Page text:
“Are we really moving towards a multipolar world?” – asked Tamás Matura, assistant professor at Corvinus University and organizer of the event while introducing the conference called The European Union, Eurasia Economic Union and the Belt and Road: Perceptions, Practices and Risks in Eurasia. The event was supported by the Erasmus+ Programme of the European Union. It was held in the Faculty Club of Corvinus University of Budapest on the 11th-12th of May 2023.
David Morris, the other host of the conference introduced the EUCON project in his opening speech. He talked about the beginnings when Tamás Matura and him started the applied for the funding four years ago. Back then, the Belt and Road Initiative was a hot topic in science. Since then, the focus has shifted to the war in Ukraine and the global pandemic provided new perspectives for working together in the region. Despite the challenges, the project successfully reached its main goal, namely building a network of scientists in the Eurasian region. Arriving to the end, one of the three project closing events provide space for discussion on the transformation and the challenges of the region.
The Turkic world on the rise
Ambassador János Hóvári, professor of Károli Gáspár University took a unique perspective on these topics in his kick-off speech. As the Head of Representation Office of Organisation of Turkic States, he talked about the concept and the current state of the Turkic world in Eurasia. The goal of the intergovernmental cooperation that the professor introduced is a step-by-step integration. In the past couple of years, Hungary was opening towards the Turkic World and finally joined the organisation as an observer state.
Professor Hóvári is head of the Hungarian office since 2019, working together with diplomats from all member states on a geo-political cooperation. He emphasized that the organization represents the Turkic World as a unity. “The EU should accept a new kind of Turkic geopolitics that was emerging during the last 20 years” – he explained in his presentation. He expressed that there is huge untapped market potential in trade between the Turkic world and Hungary and also in the Middle Corridor between Asia and Europe. The success of the latter is influenced by challenges stemming from different rail track sizes, lack of funds for development, and a missing agreement between Armenia and Azerbaijan. However, the professor concluded that Eurasia is multipolar, and the Turkic World means a rising power in this region.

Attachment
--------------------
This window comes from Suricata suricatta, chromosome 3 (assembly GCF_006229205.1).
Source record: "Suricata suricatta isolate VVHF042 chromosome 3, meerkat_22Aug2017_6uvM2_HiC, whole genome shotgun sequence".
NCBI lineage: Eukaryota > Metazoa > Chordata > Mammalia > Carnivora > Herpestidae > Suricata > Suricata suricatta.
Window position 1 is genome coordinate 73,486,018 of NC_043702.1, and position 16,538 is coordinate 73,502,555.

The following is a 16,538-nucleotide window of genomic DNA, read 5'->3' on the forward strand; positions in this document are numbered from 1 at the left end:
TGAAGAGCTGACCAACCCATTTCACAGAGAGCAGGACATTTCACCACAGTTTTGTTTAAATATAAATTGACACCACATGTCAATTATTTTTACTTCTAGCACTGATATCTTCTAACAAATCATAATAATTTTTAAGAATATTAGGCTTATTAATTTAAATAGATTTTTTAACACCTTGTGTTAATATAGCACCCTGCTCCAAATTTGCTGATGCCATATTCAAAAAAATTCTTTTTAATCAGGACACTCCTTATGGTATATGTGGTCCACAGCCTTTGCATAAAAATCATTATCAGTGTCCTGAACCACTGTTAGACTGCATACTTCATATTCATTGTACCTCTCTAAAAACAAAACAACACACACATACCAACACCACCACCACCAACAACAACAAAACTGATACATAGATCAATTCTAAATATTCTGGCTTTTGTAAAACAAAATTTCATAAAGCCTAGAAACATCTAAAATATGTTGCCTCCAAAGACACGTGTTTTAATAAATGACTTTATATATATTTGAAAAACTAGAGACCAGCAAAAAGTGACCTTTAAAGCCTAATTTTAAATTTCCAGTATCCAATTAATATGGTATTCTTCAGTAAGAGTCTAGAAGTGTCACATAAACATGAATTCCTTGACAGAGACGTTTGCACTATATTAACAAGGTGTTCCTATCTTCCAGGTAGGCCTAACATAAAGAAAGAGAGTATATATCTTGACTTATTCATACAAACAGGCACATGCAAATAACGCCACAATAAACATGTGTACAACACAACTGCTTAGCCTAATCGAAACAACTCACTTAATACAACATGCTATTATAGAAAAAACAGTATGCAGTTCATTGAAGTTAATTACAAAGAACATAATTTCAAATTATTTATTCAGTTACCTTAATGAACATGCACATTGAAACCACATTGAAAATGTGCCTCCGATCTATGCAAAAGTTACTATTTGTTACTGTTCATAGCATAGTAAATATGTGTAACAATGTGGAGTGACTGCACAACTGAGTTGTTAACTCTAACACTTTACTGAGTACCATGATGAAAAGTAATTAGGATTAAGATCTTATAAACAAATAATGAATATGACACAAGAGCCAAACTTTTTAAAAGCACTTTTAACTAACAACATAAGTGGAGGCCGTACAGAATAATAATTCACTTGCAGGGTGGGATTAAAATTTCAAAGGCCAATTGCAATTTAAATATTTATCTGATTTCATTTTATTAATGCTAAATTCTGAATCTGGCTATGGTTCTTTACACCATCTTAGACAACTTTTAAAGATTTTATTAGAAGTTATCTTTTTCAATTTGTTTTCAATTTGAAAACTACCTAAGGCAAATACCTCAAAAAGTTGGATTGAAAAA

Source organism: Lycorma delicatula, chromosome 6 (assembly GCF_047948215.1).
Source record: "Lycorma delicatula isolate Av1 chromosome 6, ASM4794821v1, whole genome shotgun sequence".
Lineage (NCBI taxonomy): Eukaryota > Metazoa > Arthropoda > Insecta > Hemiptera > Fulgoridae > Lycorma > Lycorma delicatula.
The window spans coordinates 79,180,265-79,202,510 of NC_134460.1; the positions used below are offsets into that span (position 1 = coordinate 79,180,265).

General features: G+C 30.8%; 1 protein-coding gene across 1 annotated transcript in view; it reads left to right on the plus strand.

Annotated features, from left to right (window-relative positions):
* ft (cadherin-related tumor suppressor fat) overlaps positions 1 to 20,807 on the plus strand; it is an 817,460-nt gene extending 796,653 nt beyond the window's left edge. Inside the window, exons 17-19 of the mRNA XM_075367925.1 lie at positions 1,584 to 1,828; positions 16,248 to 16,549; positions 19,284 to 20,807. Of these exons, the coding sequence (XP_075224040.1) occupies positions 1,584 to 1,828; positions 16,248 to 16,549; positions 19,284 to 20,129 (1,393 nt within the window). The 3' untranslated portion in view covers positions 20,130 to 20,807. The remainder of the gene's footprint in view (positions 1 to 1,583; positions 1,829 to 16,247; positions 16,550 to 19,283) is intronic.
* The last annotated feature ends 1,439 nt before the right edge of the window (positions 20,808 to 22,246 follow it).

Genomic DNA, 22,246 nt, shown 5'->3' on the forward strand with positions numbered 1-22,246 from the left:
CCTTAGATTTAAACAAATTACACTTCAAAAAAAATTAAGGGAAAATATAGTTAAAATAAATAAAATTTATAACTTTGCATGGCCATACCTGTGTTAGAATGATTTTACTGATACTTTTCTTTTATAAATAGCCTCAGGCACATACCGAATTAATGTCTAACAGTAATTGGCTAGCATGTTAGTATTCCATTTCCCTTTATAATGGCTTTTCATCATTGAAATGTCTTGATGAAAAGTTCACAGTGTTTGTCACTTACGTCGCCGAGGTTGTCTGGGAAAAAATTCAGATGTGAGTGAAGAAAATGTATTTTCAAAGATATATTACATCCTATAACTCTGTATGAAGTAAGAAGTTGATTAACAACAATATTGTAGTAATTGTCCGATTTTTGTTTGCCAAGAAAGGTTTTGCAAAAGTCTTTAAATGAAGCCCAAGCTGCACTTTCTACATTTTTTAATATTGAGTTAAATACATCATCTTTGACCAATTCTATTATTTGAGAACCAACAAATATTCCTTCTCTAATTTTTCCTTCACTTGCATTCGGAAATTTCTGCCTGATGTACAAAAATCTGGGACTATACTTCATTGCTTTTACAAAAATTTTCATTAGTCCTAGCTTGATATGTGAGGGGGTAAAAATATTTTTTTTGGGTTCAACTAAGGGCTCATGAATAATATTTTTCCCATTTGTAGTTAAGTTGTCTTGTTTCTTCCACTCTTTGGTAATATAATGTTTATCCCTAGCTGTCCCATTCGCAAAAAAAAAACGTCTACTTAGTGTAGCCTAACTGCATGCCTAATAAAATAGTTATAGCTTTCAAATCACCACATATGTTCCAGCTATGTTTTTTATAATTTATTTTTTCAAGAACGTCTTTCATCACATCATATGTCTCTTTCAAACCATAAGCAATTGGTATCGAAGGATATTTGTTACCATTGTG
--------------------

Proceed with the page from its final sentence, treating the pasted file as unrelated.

A new iron curtain on the rise
Surely, everyone is interested in the background and the possible geopolitical outcomes of the Russian war in Ukraine. Professor Heinz Gärtner, lecturer in the Department of Political Science at the University of Vienna and member of the advisory board of the International Institute for Peace started his keynote speech by explaining the situation after the second World War. “Europe was lucky to survive the bipolarity that characterised this era” – he stated. Later, the downfall of the Russian Pact resulted in a unipolar moment with the US gaining a bigger influence. The professor expressed that this hegemony is still present in global power relations. However, China’s growing influence is undeniable.